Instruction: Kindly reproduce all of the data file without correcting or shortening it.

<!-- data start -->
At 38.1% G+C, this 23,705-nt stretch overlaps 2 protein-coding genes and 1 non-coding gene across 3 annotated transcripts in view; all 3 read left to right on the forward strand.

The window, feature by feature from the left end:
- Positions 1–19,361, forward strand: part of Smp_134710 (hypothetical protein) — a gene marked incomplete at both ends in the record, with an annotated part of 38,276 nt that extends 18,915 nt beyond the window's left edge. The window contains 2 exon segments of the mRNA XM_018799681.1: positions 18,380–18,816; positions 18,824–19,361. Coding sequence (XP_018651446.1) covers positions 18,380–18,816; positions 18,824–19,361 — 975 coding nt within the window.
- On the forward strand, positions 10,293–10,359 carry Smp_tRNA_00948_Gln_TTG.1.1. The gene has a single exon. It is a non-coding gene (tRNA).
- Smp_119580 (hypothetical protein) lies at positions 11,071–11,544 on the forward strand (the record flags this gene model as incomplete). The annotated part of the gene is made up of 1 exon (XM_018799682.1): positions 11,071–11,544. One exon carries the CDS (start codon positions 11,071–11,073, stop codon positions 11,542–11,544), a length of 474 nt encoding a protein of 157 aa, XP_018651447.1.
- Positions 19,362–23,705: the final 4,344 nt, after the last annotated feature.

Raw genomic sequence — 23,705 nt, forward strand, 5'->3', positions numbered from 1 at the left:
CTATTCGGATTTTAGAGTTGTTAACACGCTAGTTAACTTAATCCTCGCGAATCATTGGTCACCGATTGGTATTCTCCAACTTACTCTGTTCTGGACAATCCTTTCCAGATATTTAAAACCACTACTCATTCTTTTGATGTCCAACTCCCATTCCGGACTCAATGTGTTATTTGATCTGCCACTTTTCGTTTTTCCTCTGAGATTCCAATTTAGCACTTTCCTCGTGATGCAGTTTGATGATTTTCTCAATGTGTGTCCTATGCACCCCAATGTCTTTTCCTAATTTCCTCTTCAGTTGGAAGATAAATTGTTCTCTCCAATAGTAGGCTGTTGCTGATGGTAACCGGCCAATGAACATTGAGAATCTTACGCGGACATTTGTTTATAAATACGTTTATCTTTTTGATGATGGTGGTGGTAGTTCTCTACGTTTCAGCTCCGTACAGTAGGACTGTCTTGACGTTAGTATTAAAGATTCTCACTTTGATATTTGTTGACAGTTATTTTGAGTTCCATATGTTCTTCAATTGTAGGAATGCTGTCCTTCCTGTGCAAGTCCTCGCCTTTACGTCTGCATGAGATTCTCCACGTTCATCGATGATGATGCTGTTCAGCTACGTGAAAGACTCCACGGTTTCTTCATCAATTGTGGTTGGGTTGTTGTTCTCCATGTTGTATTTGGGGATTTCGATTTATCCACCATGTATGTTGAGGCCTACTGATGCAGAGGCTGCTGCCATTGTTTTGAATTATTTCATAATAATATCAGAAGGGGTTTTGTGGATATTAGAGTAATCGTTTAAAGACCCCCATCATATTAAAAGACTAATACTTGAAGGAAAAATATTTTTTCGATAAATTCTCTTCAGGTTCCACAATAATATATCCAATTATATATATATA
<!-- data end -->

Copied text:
At 38.1% G+C, this 23,705-nt stretch overlaps 2 protein-coding genes and 1 non-coding gene across 3 annotated transcripts in view; all 3 read left to right on the forward strand.

The window, feature by feature from the left end:
- Positions 1–19,361, forward strand: part of Smp_134710 (hypothetical protein) — a gene marked incomplete at both ends in the record, with an annotated part of 38,276 nt that extends 18,915 nt beyond the window's left edge. The window contains 2 exon segments of the mRNA XM_018799681.1: positions 18,380–18,816; positions 18,824–19,361. Coding sequence (XP_018651446.1) covers positions 18,380–18,816; positions 18,824–19,361 — 975 coding nt within the window.
- On the forward strand, positions 10,293–10,359 carry Smp_tRNA_00948_Gln_TTG.1.1. The gene has a single exon. It is a non-coding gene (tRNA).
- Smp_119580 (hypothetical protein) lies at positions 11,071–11,544 on the forward strand (the record flags this gene model as incomplete). The annotated part of the gene is made up of 1 exon (XM_018799682.1): positions 11,071–11,544. One exon carries the CDS (start codon positions 11,071–11,073, stop codon positions 11,542–11,544), a length of 474 nt encoding a protein of 157 aa, XP_018651447.1.
- Positions 19,362–23,705: the final 4,344 nt, after the last annotated feature.

Raw genomic sequence — 23,705 nt, forward strand, 5'->3', positions numbered from 1 at the left:
CTATTCGGATTTTAGAGTTGTTAACACGCTAGTTAACTTAATCCTCGCGAATCATTGGTCACCGATTGGTATTCTCCAACTTACTCTGTTCTGGACAATCCTTTCCAGATATTTAAAACCACTACTCATTCTTTTGATGTCCAACTCCCATTCCGGACTCAATGTGTTATTTGATCTGCCACTTTTCGTTTTTCCTCTGAGATTCCAATTTAGCACTTTCCTCGTGATGCAGTTTGATGATTTTCTCAATGTGTGTCCTATGCACCCCAATGTCTTTTCCTAATTTCCTCTTCAGTTGGAAGATAAATTGTTCTCTCCAATAGTAGGCTGTTGCTGATGGTAACCGGCCAATGAACATTGAGAATCTTACGCGGACATTTGTTTATAAATACGTTTATCTTTTTGATGATGGTGGTGGTAGTTCTCTACGTTTCAGCTCCGTACAGTAGGACTGTCTTGACGTTAGTATTAAAGATTCTCACTTTGATATTTGTTGACAGTTATTTTGAGTTCCATATGTTCTTCAATTGTAGGAATGCTGTCCTTCCTGTGCAAGTCCTCGCCTTTACGTCTGCATGAGATTCTCCACGTTCATCGATGATGATGCTGTTCAGCTACGTGAAAGACTCCACGGTTTCTTCATCAATTGTGGTTGGGTTGTTGTTCTCCATGTTGTATTTGGGGATTTCGATTTATCCACCATGTATGTTGAGGCCTACTGATGCAGAGGCTGCTGCCATTGTTTTGAATTATTTCATAATAATATCAGAAGGGGTTTTGTGGATATTAGAGTAATCGTTTAAAGACCCCCATCATATTAAAAGACTAATACTTGAAGGAAAAATATTTTTTCGATAAATTCTCTTCAGGTTCCACAATAATATATCCAATTATATATATATA